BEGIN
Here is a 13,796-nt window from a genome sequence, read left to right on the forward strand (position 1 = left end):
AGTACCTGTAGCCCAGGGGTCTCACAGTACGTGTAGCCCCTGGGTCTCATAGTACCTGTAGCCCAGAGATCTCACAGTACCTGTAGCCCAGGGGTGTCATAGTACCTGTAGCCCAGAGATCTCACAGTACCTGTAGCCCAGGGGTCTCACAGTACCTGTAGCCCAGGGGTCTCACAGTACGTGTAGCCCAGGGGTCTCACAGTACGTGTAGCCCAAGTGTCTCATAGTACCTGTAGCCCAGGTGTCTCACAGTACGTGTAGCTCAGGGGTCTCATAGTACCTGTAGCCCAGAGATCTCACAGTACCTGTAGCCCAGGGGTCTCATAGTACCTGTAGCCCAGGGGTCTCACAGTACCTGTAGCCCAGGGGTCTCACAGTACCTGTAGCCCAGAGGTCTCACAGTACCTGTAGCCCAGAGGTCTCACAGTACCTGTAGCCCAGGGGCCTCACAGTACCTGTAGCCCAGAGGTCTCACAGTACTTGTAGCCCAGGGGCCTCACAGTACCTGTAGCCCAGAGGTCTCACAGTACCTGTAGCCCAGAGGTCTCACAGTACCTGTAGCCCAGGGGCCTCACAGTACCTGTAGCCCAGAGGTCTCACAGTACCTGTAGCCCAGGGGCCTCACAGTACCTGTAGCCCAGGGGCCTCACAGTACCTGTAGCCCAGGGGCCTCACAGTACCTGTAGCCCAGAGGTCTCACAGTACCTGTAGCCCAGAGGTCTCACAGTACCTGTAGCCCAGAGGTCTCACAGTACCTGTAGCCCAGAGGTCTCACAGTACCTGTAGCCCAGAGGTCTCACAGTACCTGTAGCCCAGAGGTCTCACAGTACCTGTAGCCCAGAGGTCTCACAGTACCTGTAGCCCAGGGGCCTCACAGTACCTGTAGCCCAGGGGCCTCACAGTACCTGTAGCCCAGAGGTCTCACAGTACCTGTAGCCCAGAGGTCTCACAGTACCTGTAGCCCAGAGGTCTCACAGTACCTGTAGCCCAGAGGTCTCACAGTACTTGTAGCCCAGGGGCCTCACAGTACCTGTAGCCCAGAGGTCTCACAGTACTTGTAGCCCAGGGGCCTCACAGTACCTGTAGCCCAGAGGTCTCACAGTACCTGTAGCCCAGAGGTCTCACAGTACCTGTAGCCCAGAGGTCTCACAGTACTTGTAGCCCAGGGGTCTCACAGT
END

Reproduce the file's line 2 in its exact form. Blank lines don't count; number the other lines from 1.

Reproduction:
AGTACCTGTAGCCCAGGGGTCTCACAGTACGTGTAGCCCCTGGGTCTCATAGTACCTGTAGCCCAGAGATCTCACAGTACCTGTAGCCCAGGGGTGTCATAGTACCTGTAGCCCAGAGATCTCACAGTACCTGTAGCCCAGGGGTCTCACAGTACCTGTAGCCCAGGGGTCTCACAGTACGTGTAGCCCAGGGGTCTCACAGTACGTGTAGCCCAAGTGTCTCATAGTACCTGTAGCCCAGGTGTCTCACAGTACGTGTAGCTCAGGGGTCTCATAGTACCTGTAGCCCAGAGATCTCACAGTACCTGTAGCCCAGGGGTCTCATAGTACCTGTAGCCCAGGGGTCTCACAGTACCTGTAGCCCAGGGGTCTCACAGTACCTGTAGCCCAGAGGTCTCACAGTACCTGTAGCCCAGAGGTCTCACAGTACCTGTAGCCCAGGGGCCTCACAGTACCTGTAGCCCAGAGGTCTCACAGTACTTGTAGCCCAGGGGCCTCACAGTACCTGTAGCCCAGAGGTCTCACAGTACCTGTAGCCCAGAGGTCTCACAGTACCTGTAGCCCAGGGGCCTCACAGTACCTGTAGCCCAGAGGTCTCACAGTACCTGTAGCCCAGGGGCCTCACAGTACCTGTAGCCCAGGGGCCTCACAGTACCTGTAGCCCAGGGGCCTCACAGTACCTGTAGCCCAGAGGTCTCACAGTACCTGTAGCCCAGAGGTCTCACAGTACCTGTAGCCCAGAGGTCTCACAGTACCTGTAGCCCAGAGGTCTCACAGTACCTGTAGCCCAGAGGTCTCACAGTACCTGTAGCCCAGAGGTCTCACAGTACCTGTAGCCCAGAGGTCTCACAGTACCTGTAGCCCAGGGGCCTCACAGTACCTGTAGCCCAGGGGCCTCACAGTACCTGTAGCCCAGAGGTCTCACAGTACCTGTAGCCCAGAGGTCTCACAGTACCTGTAGCCCAGAGGTCTCACAGTACCTGTAGCCCAGAGGTCTCACAGTACTTGTAGCCCAGGGGCCTCACAGTACCTGTAGCCCAGAGGTCTCACAGTACTTGTAGCCCAGGGGCCTCACAGTACCTGTAGCCCAGAGGTCTCACAGTACCTGTAGCCCAGAGGTCTCACAGTACCTGTAGCCCAGAGGTCTCACAGTACTTGTAGCCCAGGGGTCTCACAGT